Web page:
This way, I would be able to feel the chest landing with each exhalewhere I may not have been able to see it.           Aregular respiratory rate is between 12-16 breaths per minute in an adult atrest, but can be affected by respiratory issues such as Chronic ObstructivePulmonary Disorder (COPD) (University of Rochester, 2018). COPD includes bronchitisand emphysema, and is effectively constant shortness of breath (COPD Foundation,2018). It is important to be aware of the patient’s COPD status and always noteit on their NEWS paperwork, as it alters the analysis of the respiratory rate.A rate that would read high for a patient without COPD, may be the regular ratefor a patient with. An important part of assessing vitals is being aware of thepatient’s baseline. Regular observations, especially frequent ones onpost-operative care wards, are to monitor change, not predominantly health. Apatient suffering chronic pain is likely to have a higher blood pressure than withinthe regular range (Bruehl et al, 2005), and a person with an infection couldalso have an abnormally high temperature as fevers inhibit the bacteria or virus’ssurvival (Plaza et al, 2016).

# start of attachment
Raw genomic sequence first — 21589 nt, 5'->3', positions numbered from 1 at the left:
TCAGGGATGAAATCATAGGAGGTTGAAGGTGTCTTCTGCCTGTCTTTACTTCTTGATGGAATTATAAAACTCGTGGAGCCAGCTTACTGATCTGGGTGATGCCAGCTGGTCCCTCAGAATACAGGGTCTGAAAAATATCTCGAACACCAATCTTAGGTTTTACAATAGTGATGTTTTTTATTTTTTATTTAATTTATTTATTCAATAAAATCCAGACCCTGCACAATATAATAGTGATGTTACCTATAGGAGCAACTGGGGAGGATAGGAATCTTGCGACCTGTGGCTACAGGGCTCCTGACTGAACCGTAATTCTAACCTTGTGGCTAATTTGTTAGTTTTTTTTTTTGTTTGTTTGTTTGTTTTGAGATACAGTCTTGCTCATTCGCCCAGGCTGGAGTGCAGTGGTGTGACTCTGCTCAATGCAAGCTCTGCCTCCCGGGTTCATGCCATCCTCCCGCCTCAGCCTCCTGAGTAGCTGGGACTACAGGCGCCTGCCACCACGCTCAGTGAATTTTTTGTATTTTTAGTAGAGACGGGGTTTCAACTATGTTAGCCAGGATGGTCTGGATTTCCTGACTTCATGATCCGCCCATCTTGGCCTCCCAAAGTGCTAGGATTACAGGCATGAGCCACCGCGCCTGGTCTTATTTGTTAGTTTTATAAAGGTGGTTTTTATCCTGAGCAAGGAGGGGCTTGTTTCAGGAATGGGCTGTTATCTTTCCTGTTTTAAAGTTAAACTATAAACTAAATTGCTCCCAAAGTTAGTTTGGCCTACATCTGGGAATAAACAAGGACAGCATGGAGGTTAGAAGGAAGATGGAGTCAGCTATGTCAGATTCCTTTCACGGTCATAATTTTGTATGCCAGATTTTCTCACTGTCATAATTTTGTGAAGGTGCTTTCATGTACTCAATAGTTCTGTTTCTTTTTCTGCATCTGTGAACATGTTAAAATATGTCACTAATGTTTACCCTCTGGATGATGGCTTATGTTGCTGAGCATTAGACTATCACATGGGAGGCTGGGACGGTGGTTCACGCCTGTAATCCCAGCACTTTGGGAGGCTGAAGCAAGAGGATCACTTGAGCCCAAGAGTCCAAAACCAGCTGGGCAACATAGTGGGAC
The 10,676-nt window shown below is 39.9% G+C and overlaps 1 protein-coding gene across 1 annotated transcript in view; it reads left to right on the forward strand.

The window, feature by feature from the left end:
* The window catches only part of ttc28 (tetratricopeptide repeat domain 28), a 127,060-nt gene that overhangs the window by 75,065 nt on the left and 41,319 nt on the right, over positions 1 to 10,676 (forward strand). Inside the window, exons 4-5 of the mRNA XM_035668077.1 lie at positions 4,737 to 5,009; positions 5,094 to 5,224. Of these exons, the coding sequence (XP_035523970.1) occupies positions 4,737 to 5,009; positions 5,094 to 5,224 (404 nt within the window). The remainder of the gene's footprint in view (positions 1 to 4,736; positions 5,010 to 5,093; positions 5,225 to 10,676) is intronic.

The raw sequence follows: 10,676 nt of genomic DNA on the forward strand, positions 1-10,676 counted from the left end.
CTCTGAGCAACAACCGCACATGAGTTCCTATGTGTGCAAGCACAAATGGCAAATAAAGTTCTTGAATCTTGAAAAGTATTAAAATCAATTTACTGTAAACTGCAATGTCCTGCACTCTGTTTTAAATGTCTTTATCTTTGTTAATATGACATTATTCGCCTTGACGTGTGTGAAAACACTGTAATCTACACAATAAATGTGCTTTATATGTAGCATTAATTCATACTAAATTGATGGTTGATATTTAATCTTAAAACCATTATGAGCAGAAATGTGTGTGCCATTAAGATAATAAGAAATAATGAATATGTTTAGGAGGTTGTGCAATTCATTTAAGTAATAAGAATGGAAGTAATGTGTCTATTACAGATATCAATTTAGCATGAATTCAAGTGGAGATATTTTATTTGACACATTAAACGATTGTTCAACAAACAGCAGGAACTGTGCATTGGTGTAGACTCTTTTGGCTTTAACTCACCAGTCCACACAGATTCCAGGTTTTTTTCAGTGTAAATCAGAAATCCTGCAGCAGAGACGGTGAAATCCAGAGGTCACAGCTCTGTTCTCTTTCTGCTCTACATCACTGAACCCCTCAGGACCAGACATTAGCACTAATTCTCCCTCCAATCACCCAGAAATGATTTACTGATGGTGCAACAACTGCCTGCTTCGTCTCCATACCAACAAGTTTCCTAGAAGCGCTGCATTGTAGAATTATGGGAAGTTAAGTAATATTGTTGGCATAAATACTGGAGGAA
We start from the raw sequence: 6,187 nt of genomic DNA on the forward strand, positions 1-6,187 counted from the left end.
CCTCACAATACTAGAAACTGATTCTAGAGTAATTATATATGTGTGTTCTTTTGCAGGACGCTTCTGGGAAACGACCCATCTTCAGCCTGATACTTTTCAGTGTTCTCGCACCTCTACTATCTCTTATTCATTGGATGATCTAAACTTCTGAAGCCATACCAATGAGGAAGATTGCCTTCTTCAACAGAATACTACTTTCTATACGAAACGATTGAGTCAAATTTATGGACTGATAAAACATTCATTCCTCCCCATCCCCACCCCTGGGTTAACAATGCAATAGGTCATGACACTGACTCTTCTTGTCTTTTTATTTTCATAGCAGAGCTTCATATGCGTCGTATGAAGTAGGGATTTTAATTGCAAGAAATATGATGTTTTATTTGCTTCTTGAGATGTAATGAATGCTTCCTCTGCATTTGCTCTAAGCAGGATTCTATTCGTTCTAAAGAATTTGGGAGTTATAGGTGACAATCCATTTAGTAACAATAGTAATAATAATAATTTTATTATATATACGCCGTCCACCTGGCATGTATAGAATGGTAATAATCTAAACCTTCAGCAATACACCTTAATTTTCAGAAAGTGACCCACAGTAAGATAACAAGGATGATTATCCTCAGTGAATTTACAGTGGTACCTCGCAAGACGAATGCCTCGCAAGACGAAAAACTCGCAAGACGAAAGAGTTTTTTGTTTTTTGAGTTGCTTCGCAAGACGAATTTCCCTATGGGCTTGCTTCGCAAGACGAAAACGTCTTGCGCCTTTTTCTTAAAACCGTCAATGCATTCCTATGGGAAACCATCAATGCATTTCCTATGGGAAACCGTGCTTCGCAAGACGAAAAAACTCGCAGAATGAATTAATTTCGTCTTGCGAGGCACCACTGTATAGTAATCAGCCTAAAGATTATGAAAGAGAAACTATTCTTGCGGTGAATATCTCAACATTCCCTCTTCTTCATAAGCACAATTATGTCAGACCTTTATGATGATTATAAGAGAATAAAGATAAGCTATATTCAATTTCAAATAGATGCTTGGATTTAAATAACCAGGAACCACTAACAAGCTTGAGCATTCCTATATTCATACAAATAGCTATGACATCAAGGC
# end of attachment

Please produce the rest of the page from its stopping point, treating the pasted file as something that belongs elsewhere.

No person is admitted to hospital in perfecthealth. Therefore, recognising each patient’s baseline in correspondence to theirdiagnoses of new or pre-existing conditions is important. From there, you canbe aware of a COPD patient’s 20 breaths per minute, understand it is high, buthave explanation.

When their next observation reads 25 breaths per minute, it willbe high enough to flag, because it is not only abnormal for a regular rate, itis abnormal to them. Measuring respiratory rate fluctuation is in order to monitorchanges in the patient’s health. Therefore, it is extremely important that allentries of rates are true. Vague guesstimates and false recordings can changethe image of the patient’s health. Writing a number similar to the previousrecording to save time might result in the patient’s tachypnoea beingdiscovered in the next reading, and viewed as an instant spike. It may havebeen gradual but the second reading was false, and the diagnoses of what iswrong will not have accurate symptoms to evaluate.

Failure to recordinformation correctly, and falsifying data has resulted in a conduct andcompetency hearing for a nurse before (NMC, 2017). It is extremely dangerousand knowing the importance of the NEWS I would never make results up for anyreason.           Breathsare better counted over a minute than 30 seconds. Though some literature dictatesthe rate at 30 seconds qualifies as a measurement